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  1. Lane-Barlow, Christi MSc
  2. Thomas, Isabel MPH
  3. Horter, Libby MPH
  4. Fleurence, Rachael PhD
  5. Green, Jamilla DrPH
  6. Juluru, Krishna MD
  7. Byrkit, Ramona MPH
  8. Weitz, Andrew PhD
  9. Ricaldi, Jessica N. MD, PhD
  10. Valencia, Diana MSc


Context: Health departments (HDs) work on the front lines to ensure the health of their communities, providing a unique perspective to public health response activities. Say Yes! COVID Test (SYCT) is a US federally funded program providing free COVID-19 self-tests to communities with high COVID-19 transmission, low vaccination rates, and high social vulnerability. The collaboration with 9 HDs was key for the program distribution of 5.8 million COVID-19 self-tests between March 31 and November 30, 2021.


Objective: The objective of this study was to gather qualitative in-depth information on the experiences of HDs with the SYCT program to better understand the successes and barriers to implementing community-focused self-testing programs.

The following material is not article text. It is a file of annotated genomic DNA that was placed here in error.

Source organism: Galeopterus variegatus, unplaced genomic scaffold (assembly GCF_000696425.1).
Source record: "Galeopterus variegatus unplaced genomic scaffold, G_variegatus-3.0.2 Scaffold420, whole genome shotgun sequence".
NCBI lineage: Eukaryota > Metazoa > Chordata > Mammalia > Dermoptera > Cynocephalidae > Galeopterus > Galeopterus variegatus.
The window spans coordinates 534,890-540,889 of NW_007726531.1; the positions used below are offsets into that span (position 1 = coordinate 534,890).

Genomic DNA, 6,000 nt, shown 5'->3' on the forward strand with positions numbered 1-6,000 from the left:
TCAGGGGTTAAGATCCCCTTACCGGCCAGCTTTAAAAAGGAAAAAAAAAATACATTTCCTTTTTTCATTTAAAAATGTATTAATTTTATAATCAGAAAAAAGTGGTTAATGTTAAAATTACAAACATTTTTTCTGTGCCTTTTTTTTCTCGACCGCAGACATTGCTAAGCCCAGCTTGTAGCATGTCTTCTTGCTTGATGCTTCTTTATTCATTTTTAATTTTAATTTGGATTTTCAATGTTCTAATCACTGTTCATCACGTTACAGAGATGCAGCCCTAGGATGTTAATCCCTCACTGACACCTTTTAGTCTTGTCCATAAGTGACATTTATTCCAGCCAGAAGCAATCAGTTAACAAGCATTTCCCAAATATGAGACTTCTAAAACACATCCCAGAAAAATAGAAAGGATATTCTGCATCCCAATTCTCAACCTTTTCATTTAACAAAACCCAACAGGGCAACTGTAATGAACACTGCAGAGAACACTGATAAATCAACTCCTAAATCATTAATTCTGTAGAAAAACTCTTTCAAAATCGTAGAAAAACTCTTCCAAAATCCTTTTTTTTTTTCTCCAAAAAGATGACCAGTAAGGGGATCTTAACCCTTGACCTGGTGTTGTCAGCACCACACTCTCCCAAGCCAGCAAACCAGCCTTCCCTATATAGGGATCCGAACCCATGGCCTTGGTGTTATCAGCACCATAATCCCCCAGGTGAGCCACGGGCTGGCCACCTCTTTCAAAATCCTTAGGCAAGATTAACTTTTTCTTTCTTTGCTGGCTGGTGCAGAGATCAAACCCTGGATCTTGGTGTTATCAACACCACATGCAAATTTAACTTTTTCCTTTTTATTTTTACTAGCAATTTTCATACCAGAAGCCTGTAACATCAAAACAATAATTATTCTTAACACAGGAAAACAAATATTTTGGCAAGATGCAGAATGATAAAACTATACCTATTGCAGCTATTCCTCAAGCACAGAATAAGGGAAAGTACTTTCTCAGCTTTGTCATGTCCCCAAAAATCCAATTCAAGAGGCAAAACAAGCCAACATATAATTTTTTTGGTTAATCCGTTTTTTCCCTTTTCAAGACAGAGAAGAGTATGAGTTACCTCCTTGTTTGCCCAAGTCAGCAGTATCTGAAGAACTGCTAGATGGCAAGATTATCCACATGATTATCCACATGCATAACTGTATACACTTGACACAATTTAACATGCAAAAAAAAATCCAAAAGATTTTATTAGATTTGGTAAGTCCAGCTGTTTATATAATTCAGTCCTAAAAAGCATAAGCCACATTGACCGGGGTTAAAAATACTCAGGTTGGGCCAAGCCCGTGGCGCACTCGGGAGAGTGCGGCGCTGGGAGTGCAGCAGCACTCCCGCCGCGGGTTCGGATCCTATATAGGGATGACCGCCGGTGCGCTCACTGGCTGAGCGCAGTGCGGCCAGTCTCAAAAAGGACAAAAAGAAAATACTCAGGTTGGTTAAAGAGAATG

Design: Key informant (KI) interviews.


Setting: Online interviews conducted between November and December 2021.


Participants: Sixteen program leads representing 9 HDs were purposefully sampled as KIs. KIs completed 60-minute structured interviews conducted by one trained facilitator and recorded.


Main Outcome Measures: Key themes and lessons learned were identified using grounded theory.


Results: Based on perceptions of KIs, HDs that maximized community partnerships for test distribution were more certain that populations at a higher risk for COVID-19 were reached. Where the HD relied predominantly on direct-to-consumer distribution, KIs were less certain that communities at higher risk were served. Privacy and anonymity in testing were themes linked to higher perceived community acceptance. KIs reported that self-test demand and distribution levels increased during higher COVID-19 transmission levels.


Conclusion: HDs that build bridges and engage with community partners and trusted leaders are better prepared to identify and link high-risk populations with health services and resources. When collaborating with trusted community organizations, KIs perceived that the SYCT program overcame barriers such as mistrust of government intervention and desire for privacy and motivated community members to utilize this resource to protect themselves against COVID-19.